import funkcje_do_lab6 as f6 f6.hide()
Getting acquainted with basic properties of Finite Impulse Response (FIR) filters and Infinite Impulse Response (IIR) filters, their design in Python environment and their practical applications.
Write difference equations and plot block diagrams of the following filters (by default we assume a=1, if a≠1 we need to divide all coefficients values by a ≠0):
b =4, b=2;
b =2, a=-0.5;
b =0.5, a=1;
b =1, b=2, a=0.5, a=-1.
I. FIR filters
1) available simple, linear methods for designing filters,
2) linear phase can be easily achieved (symmetry of coefficients),
3) are always stable,
4) feature short transient states (finite impulse response),
Cons: 1) a high number of filter coefficients are required (i.e. high filter order) to obtain steep frequency characteristics.
A FIR filter is given b =0.5, b=0.5. Write a script showing that impulse response of this filter is equal to its moving average coefficients.
Hint: define signal x=[1, 0, 0, ….,0] of length N=100 and sampled at a frequency rate of fs=11400 Hz, and use the lfilter function from the scipy.signal package to obtain the impulse response.
%pylab inline pylab.rcParams['figure.figsize'] = (14.0, 7.0) f6.task2()
Populating the interactive namespace from numpy and matplotlib
Compute frequency characteristic of the filter defined in Task 2 by using the two following methods:
a. by computing the Fourier transform of the impulse response obtained in Task 2; plot the amplitude and phase spectrum of the filter,
b. by using the freqz command from the scipy.signal package. What kind of filter frequency characteristic you have obtained? Is the phase linear? What is the practical consequence of phase linearity?
c. From within the Python environment play the voice_noise.wav wave file (see lab. 3). From the lecture signal database load the wave file voice_noise.wav into the Python workspace (the signal is sampled with a rate of fs=11.4 kHz. Filter the voice signal using the filter from Task 2. Store the filtering result in file voice_filtered.wav. Finally, play the voice_filtered.wav wave file.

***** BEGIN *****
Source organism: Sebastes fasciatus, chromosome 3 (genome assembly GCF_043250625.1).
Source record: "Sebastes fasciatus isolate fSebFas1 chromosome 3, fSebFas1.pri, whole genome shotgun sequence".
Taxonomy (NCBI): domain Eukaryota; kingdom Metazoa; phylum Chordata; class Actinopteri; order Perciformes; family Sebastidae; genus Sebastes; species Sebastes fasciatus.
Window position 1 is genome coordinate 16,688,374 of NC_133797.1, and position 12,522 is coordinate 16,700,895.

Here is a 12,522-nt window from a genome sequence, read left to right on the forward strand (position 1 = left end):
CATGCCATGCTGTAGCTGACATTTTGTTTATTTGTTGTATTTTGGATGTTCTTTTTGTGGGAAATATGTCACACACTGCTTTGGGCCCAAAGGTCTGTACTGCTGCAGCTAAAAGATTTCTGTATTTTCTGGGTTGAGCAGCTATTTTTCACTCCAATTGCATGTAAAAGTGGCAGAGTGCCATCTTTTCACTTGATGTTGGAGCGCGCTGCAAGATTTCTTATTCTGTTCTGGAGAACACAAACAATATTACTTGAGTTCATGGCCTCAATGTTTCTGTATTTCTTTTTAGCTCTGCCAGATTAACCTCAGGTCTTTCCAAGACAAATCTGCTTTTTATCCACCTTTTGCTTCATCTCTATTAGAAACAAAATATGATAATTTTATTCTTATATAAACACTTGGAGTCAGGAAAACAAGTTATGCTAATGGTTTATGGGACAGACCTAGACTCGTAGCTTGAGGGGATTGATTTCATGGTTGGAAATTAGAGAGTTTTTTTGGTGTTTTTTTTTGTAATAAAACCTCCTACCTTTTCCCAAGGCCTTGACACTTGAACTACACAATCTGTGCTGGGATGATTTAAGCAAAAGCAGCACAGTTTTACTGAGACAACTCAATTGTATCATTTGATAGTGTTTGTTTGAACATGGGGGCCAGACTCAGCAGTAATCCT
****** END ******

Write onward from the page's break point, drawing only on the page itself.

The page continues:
TASK 3a - EXPECTED RESULTS:
TASK 3b - EXPECTED RESULTS:
TASK 3c - EXPECTED RESULTS:
The voice_noise.wav wave file:
from IPython.display import Audio sampling_rate, data=f6.sound(f6.noise_voice) Audio(data=data, rate=sampling_rate)
The filtered result in file voice_filtered.wav:
from IPython.display import Audio sampling_rate, data=f6.sound(f6.noise_voice_filtered) Audio(data=data, rate=sampling_rate)
Repeat Task 2 for the FIR filter with coefficients b =0.5, b=-0.5.
Compute the impulse response of a filter which is a cascade connection of the filters studied in Task 2 and Task 4. What is the frequency characteristic of this combined filter.
II. IIR filters
- steep frequency characteristics can be achieved for low filter orders.
- difficulty in keeping the filter phase linear, - can be unstable.
Load into the Pylab environment an audio signal male_voice.wav sampled at a rate of fs=11.4kHz. Use the following IIR filter coefficients b=1, a=1, a=-0.7 to filter this signal. Save the result in a wave file. Play the file and comment the obtained audio effect.
The male_voice.wav wave file:
f6.task7() sampling_rate, data=f6.sound(f6.male_voice) Audio(data=data, rate=sampling_rate)
The filtered result in file male_voice_filtered.wav:
sampling_rate, data=f6.sound(f6.male_voice_filtered) Audio(data=data, rate=sampling_rate)
Go to scipy.signal reference guide available from the webpage:
and find the Filter design section. Then select the firwin function for designing finite impulse response filter for specified frequency characteristics, e.g. the command b=firwin(40,0.7) will compute M=40 autoregressive filter coefficients defining a low-pass filter with a cut-off frequency at fc=0.7*(fs/2). Use freqz command to plot the frequency characteristic of this filter.
Follow the examples in the scipy.signal.firwin section and define: high-pass, band-pass and band-stop filters. Plot frequency characteristics of these filters.